The worship of Marduk, the king of the gods, he [chang]ed into abomination, daily he used to do evil against his (i.e. Marduk’s) city… He [tormented] its [inhabitant]s with corvée-work (lit.: a yoke) without relief, he ruined them all.

… his troops

[four] quarters of the world

a weakling was established as ruler over the land.

and … a similar one he appointed over them,

like Essagila he made…  to Ur and the rest of the cities,

a command dishonoring them… he planned daily and in enmity,

he caused the daily offerings to cease; he appointed… he established within the city. The worship of Marduk, king of the gods…

He showed hostility toward his city daily… his people he brought all of them to ruin through servitude without rest.

[when...] his… [...] the regions…, an insignificant (candidate) was installed as high priestess (of the Moon) in his land, and [...] he imposed upon them.
He made a replica of the Esaggil, [... established] improper rites for Ur and the remaining cult centres
as well as [unclean offer]ings; daily he continuously uttered unfaithful (prayers); furthermore he maliciously suspended the regular offerings and upset the rites. He plotted to end the worship of Marduk and continuously perpetuated evil against his city. Daily [he... ] brought all his [people] to ruin by (imposing) toils without rest.
20-22
a-na-ku mKu-ra-âš LUGAL kiš-šat LUGAL GAL LUGAL dan-nu LUGAL TIN.TIRki LUGAL KUR šu-me-ri û ak-ka-di-i LUGAL kib-ra-a-ti er-bê-et-tî

DUMU mKa-am-bu-zi-ia LUGAL GAL LUGAL URU an-ša-an DUMU DUMU mKu-ra-áš LUGAL GAL LUGA[L U]RU an-ša-an ŠÂ.BAL.BAL mši-iš-pi-iš LUGAL GAL LUGAL URU an-ša-an

NUMUN da-ru-û ša LUGAL-û-tu ša dEN u dNÀ ir-a-mu pa-la-a-šu a-na tu-ub ŠÂ-bi-šû-nu ih-ši-ha L[UGA]L-ut-su e-nu-ma a-n[a q]ê-reb TIN.TIRki e-ru-bu sa-li-mi-iš

I am Cyrus, king of the world, great king, legitimate king, king of Babylon, king of Sumer and Akkad, king of the four rims (of the earth), son of Cambyses (Ka-am-nu-zi-ia), great king, king of Anshan, grandson of Teispes (Ši-iš-pi-iš), great king, king of Anshan, of a family (which) always (exercised) kingship; whose rule Bel and Nebo love, whom they want as king to please their hearts.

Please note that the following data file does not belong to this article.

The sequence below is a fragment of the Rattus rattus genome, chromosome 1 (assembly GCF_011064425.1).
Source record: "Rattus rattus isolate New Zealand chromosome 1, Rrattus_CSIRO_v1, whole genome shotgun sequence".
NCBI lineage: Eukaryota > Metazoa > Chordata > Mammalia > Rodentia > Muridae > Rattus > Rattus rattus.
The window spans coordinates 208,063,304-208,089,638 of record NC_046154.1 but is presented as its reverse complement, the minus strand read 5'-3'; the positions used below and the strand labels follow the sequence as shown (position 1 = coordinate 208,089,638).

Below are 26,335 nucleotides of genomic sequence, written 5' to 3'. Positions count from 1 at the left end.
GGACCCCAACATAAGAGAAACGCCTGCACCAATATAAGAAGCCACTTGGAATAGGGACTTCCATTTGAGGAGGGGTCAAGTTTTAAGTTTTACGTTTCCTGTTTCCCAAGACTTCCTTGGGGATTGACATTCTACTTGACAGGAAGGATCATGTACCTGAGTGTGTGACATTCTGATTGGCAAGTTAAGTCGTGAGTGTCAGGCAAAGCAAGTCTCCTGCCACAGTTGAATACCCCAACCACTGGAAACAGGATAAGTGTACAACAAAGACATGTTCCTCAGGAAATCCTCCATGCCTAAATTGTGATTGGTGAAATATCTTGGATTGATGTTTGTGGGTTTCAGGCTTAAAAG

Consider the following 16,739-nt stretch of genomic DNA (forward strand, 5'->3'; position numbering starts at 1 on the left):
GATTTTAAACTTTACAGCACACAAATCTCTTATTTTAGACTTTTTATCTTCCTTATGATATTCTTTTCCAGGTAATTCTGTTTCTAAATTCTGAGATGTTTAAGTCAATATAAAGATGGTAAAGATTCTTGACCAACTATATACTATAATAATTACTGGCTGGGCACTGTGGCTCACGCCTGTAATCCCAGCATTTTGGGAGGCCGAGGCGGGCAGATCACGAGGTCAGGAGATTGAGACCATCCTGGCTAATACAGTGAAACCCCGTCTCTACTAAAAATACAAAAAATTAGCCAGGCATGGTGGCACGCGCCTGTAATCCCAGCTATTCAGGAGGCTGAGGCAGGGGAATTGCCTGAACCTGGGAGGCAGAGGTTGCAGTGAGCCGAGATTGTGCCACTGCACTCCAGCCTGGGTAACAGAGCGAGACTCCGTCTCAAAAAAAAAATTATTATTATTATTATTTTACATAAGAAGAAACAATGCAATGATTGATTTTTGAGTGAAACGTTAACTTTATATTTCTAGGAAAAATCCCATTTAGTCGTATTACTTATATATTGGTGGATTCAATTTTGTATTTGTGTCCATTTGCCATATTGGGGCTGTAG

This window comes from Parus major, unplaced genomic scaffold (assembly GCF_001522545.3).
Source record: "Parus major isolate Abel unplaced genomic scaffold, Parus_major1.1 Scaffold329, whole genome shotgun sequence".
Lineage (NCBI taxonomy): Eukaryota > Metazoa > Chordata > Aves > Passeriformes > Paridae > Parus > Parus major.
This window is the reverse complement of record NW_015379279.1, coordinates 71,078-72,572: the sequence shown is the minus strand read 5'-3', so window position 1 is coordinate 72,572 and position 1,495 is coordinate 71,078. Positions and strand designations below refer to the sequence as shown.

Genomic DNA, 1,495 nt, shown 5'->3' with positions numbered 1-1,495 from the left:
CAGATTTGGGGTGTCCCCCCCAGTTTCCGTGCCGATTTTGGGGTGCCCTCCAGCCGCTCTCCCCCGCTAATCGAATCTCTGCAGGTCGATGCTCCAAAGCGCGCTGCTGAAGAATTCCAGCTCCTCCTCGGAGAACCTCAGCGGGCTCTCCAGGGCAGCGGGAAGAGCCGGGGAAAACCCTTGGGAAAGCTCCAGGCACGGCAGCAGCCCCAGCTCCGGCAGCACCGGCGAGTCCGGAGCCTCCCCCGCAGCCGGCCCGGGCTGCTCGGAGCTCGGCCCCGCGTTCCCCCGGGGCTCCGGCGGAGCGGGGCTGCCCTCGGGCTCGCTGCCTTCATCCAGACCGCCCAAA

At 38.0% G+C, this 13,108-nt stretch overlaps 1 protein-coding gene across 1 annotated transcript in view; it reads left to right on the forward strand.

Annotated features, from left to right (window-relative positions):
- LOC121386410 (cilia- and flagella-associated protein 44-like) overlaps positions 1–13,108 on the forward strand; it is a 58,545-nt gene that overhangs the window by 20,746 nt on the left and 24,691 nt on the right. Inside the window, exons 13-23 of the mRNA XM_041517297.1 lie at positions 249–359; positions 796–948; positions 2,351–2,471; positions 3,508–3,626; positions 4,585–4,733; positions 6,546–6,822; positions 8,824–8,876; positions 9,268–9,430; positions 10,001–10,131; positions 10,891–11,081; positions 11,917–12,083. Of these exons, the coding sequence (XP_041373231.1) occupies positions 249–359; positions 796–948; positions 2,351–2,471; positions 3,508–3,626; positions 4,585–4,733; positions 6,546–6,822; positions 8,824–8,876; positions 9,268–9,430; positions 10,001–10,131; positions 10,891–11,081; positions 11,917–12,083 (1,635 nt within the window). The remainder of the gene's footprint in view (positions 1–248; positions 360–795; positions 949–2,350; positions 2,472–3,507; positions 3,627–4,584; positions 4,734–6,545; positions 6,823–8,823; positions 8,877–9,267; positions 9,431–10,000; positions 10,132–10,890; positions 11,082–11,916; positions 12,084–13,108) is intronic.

I am Cyrus, king of the world, the great king, the powerful king, king of Babylon, king of Sumer and Akkad, king of the four quarters of the world,

son of Cambyses, the great king, king of the city of Anshan, grandson of Cyrus, the great king, king of the city of Anshan; great-grandson of Teïspes, the great king, king of the city of Anshan;

eternal seed of royalty whose rule Bel and Nabu love, whose government they rejoice in their heart. When I made my triumphal entrance into Babylon,

I am Cyrus, king of the world, great king, mighty king, king of Babylon, king of the lands of Sumer and Akkad, king of the four quarters of the universe, son of Cambyses, great king, king of Anshan, descendant of Teispes, great king, king of Anshan, from an ancient royal lineage, whose reign is beloved by (the gods) Marduk and Nabu, whose kingship they desired to make them glad.